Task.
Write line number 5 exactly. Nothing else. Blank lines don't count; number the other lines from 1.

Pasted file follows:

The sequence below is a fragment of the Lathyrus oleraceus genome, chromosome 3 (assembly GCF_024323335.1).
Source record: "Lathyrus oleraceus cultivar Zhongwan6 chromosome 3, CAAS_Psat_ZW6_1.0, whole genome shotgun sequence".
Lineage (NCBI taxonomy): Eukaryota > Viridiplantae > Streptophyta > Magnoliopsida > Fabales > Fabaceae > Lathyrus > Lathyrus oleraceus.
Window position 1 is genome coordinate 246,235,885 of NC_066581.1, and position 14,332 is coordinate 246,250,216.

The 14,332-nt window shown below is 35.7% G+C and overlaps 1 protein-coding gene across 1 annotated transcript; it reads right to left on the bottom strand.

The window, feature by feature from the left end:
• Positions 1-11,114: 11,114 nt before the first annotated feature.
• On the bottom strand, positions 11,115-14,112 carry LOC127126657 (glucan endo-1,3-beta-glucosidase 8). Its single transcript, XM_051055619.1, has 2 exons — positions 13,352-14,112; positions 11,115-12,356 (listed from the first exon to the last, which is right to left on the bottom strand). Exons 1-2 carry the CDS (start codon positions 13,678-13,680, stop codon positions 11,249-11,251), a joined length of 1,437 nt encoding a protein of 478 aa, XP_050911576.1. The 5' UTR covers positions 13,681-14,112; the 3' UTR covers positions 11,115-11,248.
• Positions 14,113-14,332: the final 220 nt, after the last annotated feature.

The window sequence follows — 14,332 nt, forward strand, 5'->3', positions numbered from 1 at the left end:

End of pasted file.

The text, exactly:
The 14,332-nt window shown below is 35.7% G+C and overlaps 1 protein-coding gene across 1 annotated transcript; it reads right to left on the bottom strand.